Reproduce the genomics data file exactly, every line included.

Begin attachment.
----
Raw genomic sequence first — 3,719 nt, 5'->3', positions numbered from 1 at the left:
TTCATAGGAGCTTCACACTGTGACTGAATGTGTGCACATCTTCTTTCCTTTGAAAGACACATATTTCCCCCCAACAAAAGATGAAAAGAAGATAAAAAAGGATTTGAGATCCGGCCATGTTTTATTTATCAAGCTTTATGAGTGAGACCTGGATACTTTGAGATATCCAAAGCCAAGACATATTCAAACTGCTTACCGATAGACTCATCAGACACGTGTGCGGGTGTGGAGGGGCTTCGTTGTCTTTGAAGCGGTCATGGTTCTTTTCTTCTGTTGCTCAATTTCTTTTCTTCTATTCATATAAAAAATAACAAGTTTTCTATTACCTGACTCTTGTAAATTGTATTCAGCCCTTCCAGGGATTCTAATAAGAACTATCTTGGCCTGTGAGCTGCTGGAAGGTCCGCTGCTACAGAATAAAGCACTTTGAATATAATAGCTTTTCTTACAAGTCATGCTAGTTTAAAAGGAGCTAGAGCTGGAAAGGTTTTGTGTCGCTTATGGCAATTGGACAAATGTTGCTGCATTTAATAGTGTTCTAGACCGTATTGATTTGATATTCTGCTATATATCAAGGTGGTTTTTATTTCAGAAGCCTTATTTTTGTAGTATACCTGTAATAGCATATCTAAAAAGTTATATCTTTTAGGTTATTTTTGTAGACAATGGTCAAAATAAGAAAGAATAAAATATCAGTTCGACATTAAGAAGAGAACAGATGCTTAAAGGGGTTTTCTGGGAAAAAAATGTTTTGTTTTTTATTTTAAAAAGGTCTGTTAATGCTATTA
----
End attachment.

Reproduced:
Raw genomic sequence first — 3,719 nt, 5'->3', positions numbered from 1 at the left:
TTCATAGGAGCTTCACACTGTGACTGAATGTGTGCACATCTTCTTTCCTTTGAAAGACACATATTTCCCCCCAACAAAAGATGAAAAGAAGATAAAAAAGGATTTGAGATCCGGCCATGTTTTATTTATCAAGCTTTATGAGTGAGACCTGGATACTTTGAGATATCCAAAGCCAAGACATATTCAAACTGCTTACCGATAGACTCATCAGACACGTGTGCGGGTGTGGAGGGGCTTCGTTGTCTTTGAAGCGGTCATGGTTCTTTTCTTCTGTTGCTCAATTTCTTTTCTTCTATTCATATAAAAAATAACAAGTTTTCTATTACCTGACTCTTGTAAATTGTATTCAGCCCTTCCAGGGATTCTAATAAGAACTATCTTGGCCTGTGAGCTGCTGGAAGGTCCGCTGCTACAGAATAAAGCACTTTGAATATAATAGCTTTTCTTACAAGTCATGCTAGTTTAAAAGGAGCTAGAGCTGGAAAGGTTTTGTGTCGCTTATGGCAATTGGACAAATGTTGCTGCATTTAATAGTGTTCTAGACCGTATTGATTTGATATTCTGCTATATATCAAGGTGGTTTTTATTTCAGAAGCCTTATTTTTGTAGTATACCTGTAATAGCATATCTAAAAAGTTATATCTTTTAGGTTATTTTTGTAGACAATGGTCAAAATAAGAAAGAATAAAATATCAGTTCGACATTAAGAAGAGAACAGATGCTTAAAGGGGTTTTCTGGGAAAAAAATGTTTTGTTTTTTATTTTAAAAAGGTCTGTTAATGCTATTA